25:0607(46)NG - Columbia Power Trades Council and Bonneville Power Administration -- 1987 FLRAdec NG

[ v25 p607 ]
The decision of the Authority follows:

 25 FLRA No. 46
                                            Case No. 0-NG-1247
                         I.  Statement of the Case
    This case is before the Authority because of a negotiability appeal
 filed under section 7105(a)(2)(E) of the Federal Service
 Labor-Management Relations Statute (the Statute) and concerns the
 negotiability of one proposal.  The proposal, set forth in the Appendix
 to this decision, would grant a wage increase for employees of the
 Bonneville Power Administration, represented by the Columbia Power
 Trades Council.  For the reasons set forth below, we find that the
 proposal is nonnegotiable.
                       II.  Positions of the Parties
    The Agency contends that the proposal is nonnegotiable because it is
 contrary to a statutorily imposed "pay cap" on wage increases for
 prevailing rate employees.  The Union disagrees and contends that, based
 on language in the parties' contract, an exception to the "pay cap"
 applies and the proposal is therefore negotiable.
                       III.  Analysis and Conclusion
    It is undisputed that the employees to whom this proposal would apply
 are prevailing rate employees who are covered by section 9(b) of Public
 Law No. 92-392.  As we discussed in International Brotherhood of
 Electrical Workers, AFL-CIO, Local Union 1245 and Department of the
 Interior, Bureau of Reclamation, 25 FLRA No. 15 (1987), under section
 704 of the Civil Service Reform Act of 1978, Pub. L. No. 94-454, 92
 Stat. 1111, 1218, matters pertaining to pay and pay practices of these
 "section 9(b)" employees are subject to negotiation.  /*/ Public Law No.
 99-190, 99 Stat. 1185 (1985), which made continuing appropriations for
 fiscal year 1986, extended pay restrictions placed on General Schedule
 employees to the pay of section 9(b) employees.  It is undisputed that
 the wage increase set forth in the Union's proposal exceeds that "pay
 cap." However, certain exceptions were allowed to this "pay cap" for
 section 9(0) employees.  Specifically, the "pay cap" did not apply where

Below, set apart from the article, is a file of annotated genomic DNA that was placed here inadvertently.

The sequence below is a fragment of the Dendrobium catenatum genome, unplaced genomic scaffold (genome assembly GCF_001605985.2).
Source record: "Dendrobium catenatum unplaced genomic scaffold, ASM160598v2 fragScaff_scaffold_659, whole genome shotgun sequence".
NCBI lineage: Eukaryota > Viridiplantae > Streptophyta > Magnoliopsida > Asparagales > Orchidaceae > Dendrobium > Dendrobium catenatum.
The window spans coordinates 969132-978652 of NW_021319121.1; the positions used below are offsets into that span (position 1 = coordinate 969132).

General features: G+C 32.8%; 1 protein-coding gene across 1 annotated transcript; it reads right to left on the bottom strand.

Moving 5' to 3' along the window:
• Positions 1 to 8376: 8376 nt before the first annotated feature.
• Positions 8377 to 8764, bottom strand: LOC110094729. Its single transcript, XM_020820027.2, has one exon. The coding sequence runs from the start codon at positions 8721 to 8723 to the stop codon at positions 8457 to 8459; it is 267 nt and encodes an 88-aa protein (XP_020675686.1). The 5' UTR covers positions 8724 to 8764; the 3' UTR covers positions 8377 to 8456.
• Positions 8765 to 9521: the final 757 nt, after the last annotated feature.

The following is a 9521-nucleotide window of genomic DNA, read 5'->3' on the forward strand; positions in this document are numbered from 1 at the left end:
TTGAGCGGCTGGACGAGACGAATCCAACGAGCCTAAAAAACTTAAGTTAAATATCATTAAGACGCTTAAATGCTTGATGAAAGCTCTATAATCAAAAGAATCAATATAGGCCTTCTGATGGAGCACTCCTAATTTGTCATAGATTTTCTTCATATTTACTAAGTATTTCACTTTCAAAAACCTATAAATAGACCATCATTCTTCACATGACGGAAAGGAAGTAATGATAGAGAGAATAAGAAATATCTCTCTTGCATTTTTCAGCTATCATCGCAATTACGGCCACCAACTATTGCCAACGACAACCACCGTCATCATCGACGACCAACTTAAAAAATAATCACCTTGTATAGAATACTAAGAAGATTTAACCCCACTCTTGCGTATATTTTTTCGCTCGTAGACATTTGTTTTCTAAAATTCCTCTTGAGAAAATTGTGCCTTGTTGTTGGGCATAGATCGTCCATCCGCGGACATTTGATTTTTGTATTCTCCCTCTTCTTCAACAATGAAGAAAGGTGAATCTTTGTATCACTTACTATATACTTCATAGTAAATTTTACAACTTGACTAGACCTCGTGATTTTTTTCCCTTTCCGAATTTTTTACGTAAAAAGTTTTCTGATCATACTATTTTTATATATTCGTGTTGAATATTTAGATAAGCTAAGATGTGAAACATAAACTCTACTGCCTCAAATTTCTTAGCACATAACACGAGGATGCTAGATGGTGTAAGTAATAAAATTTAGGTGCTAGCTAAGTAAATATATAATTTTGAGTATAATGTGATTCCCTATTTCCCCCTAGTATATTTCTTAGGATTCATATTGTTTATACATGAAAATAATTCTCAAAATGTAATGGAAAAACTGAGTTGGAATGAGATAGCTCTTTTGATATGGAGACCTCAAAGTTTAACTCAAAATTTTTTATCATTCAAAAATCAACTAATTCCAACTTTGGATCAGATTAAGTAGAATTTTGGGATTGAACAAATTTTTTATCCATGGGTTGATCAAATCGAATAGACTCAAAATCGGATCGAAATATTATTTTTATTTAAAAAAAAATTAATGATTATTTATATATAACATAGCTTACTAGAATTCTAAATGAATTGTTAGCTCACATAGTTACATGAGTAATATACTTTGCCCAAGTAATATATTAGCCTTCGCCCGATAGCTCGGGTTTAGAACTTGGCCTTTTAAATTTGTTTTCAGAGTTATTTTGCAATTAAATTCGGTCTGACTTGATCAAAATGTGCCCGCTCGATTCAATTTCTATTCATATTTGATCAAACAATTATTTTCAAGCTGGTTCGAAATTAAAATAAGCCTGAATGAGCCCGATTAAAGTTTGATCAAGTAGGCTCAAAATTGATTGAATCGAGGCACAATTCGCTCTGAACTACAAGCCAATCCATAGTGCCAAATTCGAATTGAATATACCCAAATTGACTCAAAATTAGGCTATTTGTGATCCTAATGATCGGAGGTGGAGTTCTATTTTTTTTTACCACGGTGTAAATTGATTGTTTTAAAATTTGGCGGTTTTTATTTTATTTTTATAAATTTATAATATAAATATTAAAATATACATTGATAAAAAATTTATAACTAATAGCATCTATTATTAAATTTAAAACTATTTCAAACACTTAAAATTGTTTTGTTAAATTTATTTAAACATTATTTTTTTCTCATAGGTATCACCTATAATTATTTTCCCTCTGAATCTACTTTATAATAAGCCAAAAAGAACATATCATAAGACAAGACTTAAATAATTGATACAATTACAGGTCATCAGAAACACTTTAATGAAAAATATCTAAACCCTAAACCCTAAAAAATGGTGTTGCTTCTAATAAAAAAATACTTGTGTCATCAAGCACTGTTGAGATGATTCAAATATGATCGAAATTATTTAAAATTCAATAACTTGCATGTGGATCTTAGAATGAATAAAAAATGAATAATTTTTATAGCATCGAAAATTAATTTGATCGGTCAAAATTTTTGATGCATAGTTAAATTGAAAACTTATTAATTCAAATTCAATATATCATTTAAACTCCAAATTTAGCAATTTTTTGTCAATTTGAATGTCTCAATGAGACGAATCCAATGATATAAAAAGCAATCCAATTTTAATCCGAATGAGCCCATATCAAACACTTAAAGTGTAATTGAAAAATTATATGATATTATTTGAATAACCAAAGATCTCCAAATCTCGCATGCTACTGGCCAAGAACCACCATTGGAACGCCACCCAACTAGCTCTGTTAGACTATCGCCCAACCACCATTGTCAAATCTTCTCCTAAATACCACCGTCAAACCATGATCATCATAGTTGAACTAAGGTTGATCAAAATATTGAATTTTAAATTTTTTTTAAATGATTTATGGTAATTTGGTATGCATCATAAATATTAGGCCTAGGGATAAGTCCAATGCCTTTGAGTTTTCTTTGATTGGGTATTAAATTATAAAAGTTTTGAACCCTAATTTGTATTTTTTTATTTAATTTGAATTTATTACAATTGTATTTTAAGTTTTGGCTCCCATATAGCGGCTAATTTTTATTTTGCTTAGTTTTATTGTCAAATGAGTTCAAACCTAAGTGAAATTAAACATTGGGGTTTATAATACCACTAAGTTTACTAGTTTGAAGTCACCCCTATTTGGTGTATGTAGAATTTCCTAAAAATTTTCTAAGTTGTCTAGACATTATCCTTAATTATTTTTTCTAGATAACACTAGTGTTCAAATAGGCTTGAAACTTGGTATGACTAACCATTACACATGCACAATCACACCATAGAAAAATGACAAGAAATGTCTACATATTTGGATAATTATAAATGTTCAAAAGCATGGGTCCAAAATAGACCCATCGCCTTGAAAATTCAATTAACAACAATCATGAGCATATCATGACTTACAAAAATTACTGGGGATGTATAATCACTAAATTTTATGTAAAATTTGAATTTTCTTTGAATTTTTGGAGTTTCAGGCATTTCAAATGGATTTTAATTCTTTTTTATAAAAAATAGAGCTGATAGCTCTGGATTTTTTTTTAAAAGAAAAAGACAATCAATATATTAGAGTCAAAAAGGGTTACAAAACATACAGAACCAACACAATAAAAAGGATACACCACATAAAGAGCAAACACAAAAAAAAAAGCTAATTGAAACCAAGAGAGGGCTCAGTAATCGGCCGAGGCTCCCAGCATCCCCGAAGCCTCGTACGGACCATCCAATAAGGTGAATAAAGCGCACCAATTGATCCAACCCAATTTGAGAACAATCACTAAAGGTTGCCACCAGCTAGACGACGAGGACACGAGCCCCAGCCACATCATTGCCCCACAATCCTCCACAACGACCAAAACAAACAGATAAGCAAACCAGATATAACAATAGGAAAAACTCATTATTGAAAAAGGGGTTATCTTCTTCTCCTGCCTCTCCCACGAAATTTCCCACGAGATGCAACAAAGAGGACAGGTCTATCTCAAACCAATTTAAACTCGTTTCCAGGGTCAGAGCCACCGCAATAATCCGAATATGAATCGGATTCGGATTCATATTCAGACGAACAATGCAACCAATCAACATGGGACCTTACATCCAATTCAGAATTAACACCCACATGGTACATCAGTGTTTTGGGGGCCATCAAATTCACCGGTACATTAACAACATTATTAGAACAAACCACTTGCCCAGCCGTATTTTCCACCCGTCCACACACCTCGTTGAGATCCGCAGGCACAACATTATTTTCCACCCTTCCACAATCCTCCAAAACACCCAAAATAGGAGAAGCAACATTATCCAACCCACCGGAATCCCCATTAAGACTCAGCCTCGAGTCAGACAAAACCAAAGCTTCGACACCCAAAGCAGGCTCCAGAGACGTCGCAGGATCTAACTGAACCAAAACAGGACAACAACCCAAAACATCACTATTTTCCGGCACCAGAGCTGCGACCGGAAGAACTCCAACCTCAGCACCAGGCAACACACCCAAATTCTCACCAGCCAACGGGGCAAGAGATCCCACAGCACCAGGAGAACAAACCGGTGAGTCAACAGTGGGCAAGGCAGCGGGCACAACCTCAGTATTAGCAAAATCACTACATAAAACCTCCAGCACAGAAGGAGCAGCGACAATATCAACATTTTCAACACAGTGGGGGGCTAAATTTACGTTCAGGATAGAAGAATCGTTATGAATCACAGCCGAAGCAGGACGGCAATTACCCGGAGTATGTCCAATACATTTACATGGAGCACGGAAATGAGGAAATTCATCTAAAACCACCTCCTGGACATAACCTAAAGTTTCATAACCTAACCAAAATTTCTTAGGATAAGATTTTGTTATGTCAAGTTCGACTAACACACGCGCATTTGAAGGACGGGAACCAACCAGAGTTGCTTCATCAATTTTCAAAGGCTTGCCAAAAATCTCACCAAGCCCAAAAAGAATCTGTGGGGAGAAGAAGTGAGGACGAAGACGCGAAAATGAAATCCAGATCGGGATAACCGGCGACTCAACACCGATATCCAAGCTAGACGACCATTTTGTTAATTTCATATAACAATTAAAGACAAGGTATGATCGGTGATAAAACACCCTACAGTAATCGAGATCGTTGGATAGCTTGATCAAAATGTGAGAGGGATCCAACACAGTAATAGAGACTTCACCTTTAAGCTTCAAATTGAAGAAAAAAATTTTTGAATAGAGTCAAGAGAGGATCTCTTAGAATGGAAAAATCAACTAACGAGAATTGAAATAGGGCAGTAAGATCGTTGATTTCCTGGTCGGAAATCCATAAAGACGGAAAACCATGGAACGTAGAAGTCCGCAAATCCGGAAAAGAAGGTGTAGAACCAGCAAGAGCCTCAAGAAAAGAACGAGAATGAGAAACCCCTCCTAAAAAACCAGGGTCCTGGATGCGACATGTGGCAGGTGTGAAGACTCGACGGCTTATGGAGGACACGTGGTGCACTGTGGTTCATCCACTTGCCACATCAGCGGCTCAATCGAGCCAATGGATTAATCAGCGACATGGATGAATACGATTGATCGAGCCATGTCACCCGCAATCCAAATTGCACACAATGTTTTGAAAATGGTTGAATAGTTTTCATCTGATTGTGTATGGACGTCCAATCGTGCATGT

an adjustment to wage rates was "required by the terms of a contract"
 entered into before October 1, 1985.  Federal Personnel Manual (FPM)
 Bulletin 532-68 (April 2, 1986).
    The Office of Personnel Management (OPM) is charged by Congress with
 administering the statutory "pay cap" for section 9(b) employees.  See,
 for example, Public Law 99-190, Section 101(h), which incorporated among
 other things section 613 of Title VI of H.R. 3036;  and Public Law
 99-591, section 613 of Title VI of the Act making appropriations for the
 Treasury Department and other agencies.  As interpreted by OPM in FPM
 Bulletin 532-68, the condition for being excepted from the "pay cap" is
 met when either of the following criteria is met:
          (a) the contract dictates specific rates of pay, or specific
       monetary or percentage increases;  or
          (b) the contract dictates a fixed pay-setting procedure which
       results in a specific increase;  however, none of the elements of
       the pay-setting procedure may be subject to further negotiation by
       the parties ("elements" are defined as, but not limited to,
       formulas, names of companies, wage data to be used, etc.).  Thus,
       the pay-setting procedure must automatically result in specific
       rates of pay, or specific monetary or percentage increases.
    In order to rule on the negotiability of the proposal, we must decide
 whether the parties' contract fulfills either of these criteria.  The
 relevant contract provisions are as follows:
                          Article 8.  Negotiation
          8.01 Rates of pay and working conditions affecting the
       employees covered by this Agreement shall be determined through
       the process of collective bargaining between the Council and the
       Administrator. . . .